On January 27, 2011, Wisconsin Governor Scott Walker signed into law a significant tort reform statute. The bill, introduced at Governor Walker’s request, passed both houses of the state legislature during special session.
The legislation covers a wide range of issues. Among the most far-reaching could be its alteration of Wisconsin’s standard for admission of expert testimony. The state has had one of the most liberal standards in the nation, focusing almost exclusively on the qualification of the witness. Wisconsin courts had rejected the Frye and Daubert tests. The new law adopts an approximation of Daubert. Expert testimony must now be based upon sufficient facts or data, be the product of reliable principles and methods, and result from the expert’s reliable application of the principles and methods to the facts of the case. Experts also may not testify if they have any fees contingent on the outcome of the case.
The bill also legislatively overturns the Wisconsin Supreme Court’s controversial Thomas v. Mallett decision that extended “risk contribution” theory to a product liability case alleging exposure to lead pigment. The risk contribution doctrine relieved a plaintiff of the burden of proving that a product defendant actually manufactured or sold the specific product alleged to have caused injury. Under the new statutory scheme, plaintiffs are generally required to prove product identification. Limited exceptions to product identification are permitted, but only if the plaintiff has joined manufacturers who collectively produced at least 80% of chemically identical products sold in Wisconsin. In addition to that requirement, the plaintiff must also show that no other lawful process exists to seek redress for the injury, that only the product at issue or a chemically identical product could have caused the injury, and that the defendant sold the product or a chemically identical one during the required time period. Potential liability under these provisions applies only for products sold within 25 years before the plaintiff’s cause of action accrued.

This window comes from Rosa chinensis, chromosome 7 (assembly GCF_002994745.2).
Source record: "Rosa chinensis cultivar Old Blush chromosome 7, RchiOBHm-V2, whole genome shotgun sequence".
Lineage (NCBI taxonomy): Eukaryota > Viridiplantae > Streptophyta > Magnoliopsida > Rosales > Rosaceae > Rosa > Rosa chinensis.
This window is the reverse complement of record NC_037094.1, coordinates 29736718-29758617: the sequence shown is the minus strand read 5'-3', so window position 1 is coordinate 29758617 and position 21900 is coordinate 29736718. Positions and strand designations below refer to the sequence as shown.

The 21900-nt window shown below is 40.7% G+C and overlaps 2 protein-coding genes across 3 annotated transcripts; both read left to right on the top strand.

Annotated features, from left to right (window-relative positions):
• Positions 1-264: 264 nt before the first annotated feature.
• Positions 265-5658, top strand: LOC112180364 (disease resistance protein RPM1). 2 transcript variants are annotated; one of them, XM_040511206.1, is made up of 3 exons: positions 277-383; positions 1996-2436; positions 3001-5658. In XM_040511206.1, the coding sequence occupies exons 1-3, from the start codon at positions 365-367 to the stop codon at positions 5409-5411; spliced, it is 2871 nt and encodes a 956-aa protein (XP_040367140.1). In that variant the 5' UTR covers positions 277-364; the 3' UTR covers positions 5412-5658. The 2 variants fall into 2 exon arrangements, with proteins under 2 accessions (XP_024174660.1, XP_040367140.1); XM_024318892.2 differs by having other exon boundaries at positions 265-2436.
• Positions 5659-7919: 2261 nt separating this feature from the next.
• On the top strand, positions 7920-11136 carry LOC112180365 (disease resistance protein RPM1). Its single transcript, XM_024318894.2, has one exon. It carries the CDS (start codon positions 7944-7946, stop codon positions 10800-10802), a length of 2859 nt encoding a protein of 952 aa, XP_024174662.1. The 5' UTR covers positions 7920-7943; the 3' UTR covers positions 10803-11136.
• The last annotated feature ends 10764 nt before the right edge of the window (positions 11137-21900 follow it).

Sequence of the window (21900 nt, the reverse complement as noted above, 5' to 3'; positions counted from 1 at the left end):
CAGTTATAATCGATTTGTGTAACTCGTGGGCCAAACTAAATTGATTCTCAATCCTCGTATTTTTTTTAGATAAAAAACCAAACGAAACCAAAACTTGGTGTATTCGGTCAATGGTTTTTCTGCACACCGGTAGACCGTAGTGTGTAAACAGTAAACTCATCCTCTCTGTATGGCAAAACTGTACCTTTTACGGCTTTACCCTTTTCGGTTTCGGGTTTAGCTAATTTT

One of the other significant changes is the comparative fault scheme for strict liability products actions. The jury must apportion fault between the plaintiff, the allegedly defective product and the contributory negligence of any other person. If the plaintiff’s percentage of fault is greater than that of the product, the plaintiff cannot recover from any party responsible for placing the product into the stream of commerce. If the plaintiff’s percentage is not greater than the product’s, the jury must apportion responsibility for the defect among all defendants alleged to have caused the defect. The court then multiplies each defendant’s percentage of responsibility for the defect by the percentage of fault attributable to the product, and the result is the defendant’s percentage of liability for damages. Joint and several liability applies only to defendants for which this final percentage is 51% or more.
This legislation also adopts statutory criteria for determining whether a product is defective. A design defect is defined to exist when “the foreseeable risks of harm posed by the product could have been reduced or avoided by the adoption of a reasonable alternative design” and failure to adopt that alternative design makes the product not reasonably safe. There is a separate requirement that the defect make the product unreasonably dangerous.
Other highlights of the bill include:
• A rebuttable presumption that drug or alcohol intoxication by the injured party was the cause of injury;
• Exclusion of subsequent remedial measures evidence from products cases;
• A 15-year statute of repose for products actions, except in cases of latent disease or when the manufacturer specifies a longer lifetime;
• Application of the medical malpractice statute of limitations and noneconomic damages cap to actions against long-term care providers;
• Adoption of a stricter standard for awarding punitive damages, which are now permitted only if the defendant acted with intent to injure particular persons or with knowledge that the injury was practically certain to result.